diseases and ailments

What is anthrax and why is the DOH monitoring it?

Kaycee Valmonte

This is AI generated summarization, which may have errors. For context, always refer to the full article.

What is anthrax and why is the DOH monitoring it?
The DOH says the disease poses a 'very low' risk to the general public since its transmission depends on one’s exposure to animals

MANILA, Philippines – While there were no reported anthrax cases in the Philippines in 2024, the Department of Health (DOH) said it is “closely monitoring” the rising number of cases in other countries.

This after Thailand said last week it was closely monitoring the transport of livestock along its border after 50 individuals were reported infected with the disease in Laos.

Anthrax is an infectious, zoonotic disease caused by Bacillus anthracis, which leads to spores that can then spread the bacteria throughout the body. The DOH said the disease poses a “very low” risk to the general public since its transmission depends on one’s exposure to animals. It is also not contagious.

“Anthrax does not spread from person to person like colds or the flu,” the DOH said in a statement on Saturday, March 30. “Animals, like livestock, are the ones most affected.”

Who is at risk?

The DOH noted that those who work in the veterinary industries, farmers, and livestock personnel have the highest risk of contracting the disease.

“Because the risk is specific to certain populations and occupations, available vaccines for anthrax are not used for the general population,” the DOH said. The World Health Organization said in 2016 that the limited supply of the vaccine is used “for the protection of selected individuals with possible occupational exposure to anthrax.”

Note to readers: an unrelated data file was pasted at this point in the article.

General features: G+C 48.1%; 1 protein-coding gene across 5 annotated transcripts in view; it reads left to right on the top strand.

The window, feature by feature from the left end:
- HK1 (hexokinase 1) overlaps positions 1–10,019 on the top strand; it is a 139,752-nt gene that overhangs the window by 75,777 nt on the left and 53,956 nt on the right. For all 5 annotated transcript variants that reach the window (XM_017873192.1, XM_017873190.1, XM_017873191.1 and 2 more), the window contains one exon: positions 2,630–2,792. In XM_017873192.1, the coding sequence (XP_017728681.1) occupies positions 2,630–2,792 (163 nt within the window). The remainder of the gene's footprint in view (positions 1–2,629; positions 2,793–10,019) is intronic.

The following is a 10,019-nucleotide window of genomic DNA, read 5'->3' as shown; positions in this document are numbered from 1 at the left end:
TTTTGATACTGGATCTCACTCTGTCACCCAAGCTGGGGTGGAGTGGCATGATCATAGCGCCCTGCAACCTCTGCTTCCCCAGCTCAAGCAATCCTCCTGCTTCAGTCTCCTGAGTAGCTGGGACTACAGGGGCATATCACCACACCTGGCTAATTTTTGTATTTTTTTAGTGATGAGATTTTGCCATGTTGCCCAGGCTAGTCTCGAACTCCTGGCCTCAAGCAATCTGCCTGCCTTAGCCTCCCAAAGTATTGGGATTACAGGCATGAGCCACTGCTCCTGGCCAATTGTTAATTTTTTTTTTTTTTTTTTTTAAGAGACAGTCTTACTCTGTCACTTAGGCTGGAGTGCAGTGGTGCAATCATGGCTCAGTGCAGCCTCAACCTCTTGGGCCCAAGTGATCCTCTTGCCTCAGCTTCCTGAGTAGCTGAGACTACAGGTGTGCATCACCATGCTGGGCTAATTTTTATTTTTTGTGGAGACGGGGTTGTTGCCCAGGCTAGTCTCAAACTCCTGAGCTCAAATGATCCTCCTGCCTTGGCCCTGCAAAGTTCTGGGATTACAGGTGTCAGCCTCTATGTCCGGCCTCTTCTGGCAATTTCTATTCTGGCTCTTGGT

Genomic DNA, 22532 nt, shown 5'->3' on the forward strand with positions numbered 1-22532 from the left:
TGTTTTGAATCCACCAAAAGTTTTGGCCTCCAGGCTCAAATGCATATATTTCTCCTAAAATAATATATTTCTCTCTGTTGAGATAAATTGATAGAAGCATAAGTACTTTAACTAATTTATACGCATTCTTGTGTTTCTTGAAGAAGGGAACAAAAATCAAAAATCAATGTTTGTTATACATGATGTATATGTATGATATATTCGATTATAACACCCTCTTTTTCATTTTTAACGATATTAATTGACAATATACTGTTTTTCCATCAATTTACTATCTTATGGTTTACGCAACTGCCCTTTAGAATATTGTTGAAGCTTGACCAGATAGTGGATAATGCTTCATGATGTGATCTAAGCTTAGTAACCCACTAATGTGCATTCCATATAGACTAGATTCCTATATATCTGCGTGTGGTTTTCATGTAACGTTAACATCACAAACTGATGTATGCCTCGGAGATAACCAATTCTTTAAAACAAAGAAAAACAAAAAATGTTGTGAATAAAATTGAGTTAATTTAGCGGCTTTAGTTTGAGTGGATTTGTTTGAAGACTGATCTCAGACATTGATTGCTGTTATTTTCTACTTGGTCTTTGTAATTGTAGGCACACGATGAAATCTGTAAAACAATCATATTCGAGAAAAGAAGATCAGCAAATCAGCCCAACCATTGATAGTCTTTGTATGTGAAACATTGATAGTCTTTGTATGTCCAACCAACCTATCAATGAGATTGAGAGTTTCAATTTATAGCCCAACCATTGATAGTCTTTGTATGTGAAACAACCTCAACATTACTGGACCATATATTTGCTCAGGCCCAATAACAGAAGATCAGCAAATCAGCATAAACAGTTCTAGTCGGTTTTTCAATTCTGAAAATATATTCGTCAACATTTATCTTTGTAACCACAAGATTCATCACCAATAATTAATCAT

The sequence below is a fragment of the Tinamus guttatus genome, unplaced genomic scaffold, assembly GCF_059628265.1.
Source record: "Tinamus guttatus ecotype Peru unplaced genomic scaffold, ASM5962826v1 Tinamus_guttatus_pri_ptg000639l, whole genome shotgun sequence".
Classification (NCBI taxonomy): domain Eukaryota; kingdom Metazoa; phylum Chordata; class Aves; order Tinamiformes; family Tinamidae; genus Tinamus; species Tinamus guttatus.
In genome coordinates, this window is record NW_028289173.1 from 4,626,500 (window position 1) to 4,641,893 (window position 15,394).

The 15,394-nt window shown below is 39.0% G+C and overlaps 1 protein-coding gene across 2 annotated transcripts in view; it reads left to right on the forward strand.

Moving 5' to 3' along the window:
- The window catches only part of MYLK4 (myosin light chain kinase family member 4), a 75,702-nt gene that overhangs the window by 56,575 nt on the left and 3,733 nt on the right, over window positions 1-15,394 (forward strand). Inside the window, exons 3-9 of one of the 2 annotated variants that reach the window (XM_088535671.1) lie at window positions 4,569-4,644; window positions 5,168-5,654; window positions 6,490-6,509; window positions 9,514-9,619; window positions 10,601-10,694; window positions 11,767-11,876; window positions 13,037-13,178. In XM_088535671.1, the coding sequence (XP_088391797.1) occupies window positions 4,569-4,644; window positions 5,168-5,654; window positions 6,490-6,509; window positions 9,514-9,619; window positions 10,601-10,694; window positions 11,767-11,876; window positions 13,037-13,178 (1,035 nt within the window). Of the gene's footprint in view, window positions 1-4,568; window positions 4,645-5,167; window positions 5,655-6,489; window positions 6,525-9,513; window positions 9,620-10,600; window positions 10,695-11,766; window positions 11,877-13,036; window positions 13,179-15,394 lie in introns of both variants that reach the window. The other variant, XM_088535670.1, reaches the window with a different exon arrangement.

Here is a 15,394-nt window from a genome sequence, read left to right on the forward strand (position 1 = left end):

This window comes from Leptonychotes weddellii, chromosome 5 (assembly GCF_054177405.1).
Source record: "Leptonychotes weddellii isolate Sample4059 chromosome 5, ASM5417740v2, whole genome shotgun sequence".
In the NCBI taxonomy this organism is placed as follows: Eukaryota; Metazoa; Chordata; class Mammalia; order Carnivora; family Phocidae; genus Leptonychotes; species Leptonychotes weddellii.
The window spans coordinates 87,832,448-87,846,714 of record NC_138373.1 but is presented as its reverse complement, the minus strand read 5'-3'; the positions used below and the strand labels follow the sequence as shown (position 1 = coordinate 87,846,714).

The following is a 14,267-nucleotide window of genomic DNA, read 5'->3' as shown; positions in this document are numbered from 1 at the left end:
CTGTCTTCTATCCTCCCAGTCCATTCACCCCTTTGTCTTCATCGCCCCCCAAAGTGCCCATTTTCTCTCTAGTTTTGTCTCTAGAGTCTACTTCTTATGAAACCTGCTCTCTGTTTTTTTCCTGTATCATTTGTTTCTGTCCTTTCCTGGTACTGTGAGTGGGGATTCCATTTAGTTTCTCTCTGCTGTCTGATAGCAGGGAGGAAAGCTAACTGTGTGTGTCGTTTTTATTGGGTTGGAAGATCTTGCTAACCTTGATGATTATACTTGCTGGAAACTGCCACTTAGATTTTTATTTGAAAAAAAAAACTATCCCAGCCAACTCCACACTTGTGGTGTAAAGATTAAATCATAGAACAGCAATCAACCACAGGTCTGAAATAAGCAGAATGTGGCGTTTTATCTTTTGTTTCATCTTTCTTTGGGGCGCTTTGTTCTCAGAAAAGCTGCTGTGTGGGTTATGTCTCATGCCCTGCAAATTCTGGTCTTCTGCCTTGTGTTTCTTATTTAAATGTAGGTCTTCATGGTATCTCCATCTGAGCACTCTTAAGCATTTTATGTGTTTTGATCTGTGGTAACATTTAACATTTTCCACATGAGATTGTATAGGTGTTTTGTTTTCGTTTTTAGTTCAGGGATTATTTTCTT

There has so far been a low number of anthrax infections in the country.

Data from the DOH show there were only 82 suspected anthrax cases from January 1, 2017, to December 2023. No cases were reported in 2019, 2020, and 2021.

How is anthrax transmitted?

According to the US Centers for Disease Control and Prevention, there are three ways humans can get infected with anthrax:

  • exposure to infected animals or animal products through inhalation of wool or hair, or by getting cuts when handling contaminated animals and products
  • eating raw or undercooked meat from infected animals
  • injecting heroin (reported cases in Northern Europe)

Cutaneous anthrax or being exposed to anthrax spores through cuts is the most common form of infection. It may cause itchiness or swelling around the affected area. “Almost all” patients with cutaneous anthrax survive with the proper treatment, the US agency said.

On the other hand, gastrointestinal anthrax can quickly develop from a day to a week after eating infected meat. This can cause fever and chills, swelling of neck or neck glands, diarrhea, or bloody diarrhea, and lead to swelling of the abdomen, among other symptoms.

Inhalation anthrax, meanwhile, is said to be the deadliest form of the disease. The CDC said those working in tanneries or slaughterhouses are at most risk.

“All types of anthrax can eventually spread throughout the body and cause death if they are not treated with antibiotics,” the CDC said.

How to avoid it

Back home, the DOH has instructed the public to:

  • avoid eating raw or undercooked meat and meat products
  • avoid contact with livestock and/or animal remains

The department said it is also working with the Department of Agriculture to implement measures to protect animals, such as livestock, from contracting the disease.

There’s an anthrax vaccine specifically made for animals. The World Organization for Animal Health noted that there is a different dosage requirement for cattle and horses; sheep, goats, and pigs. – Rappler.com

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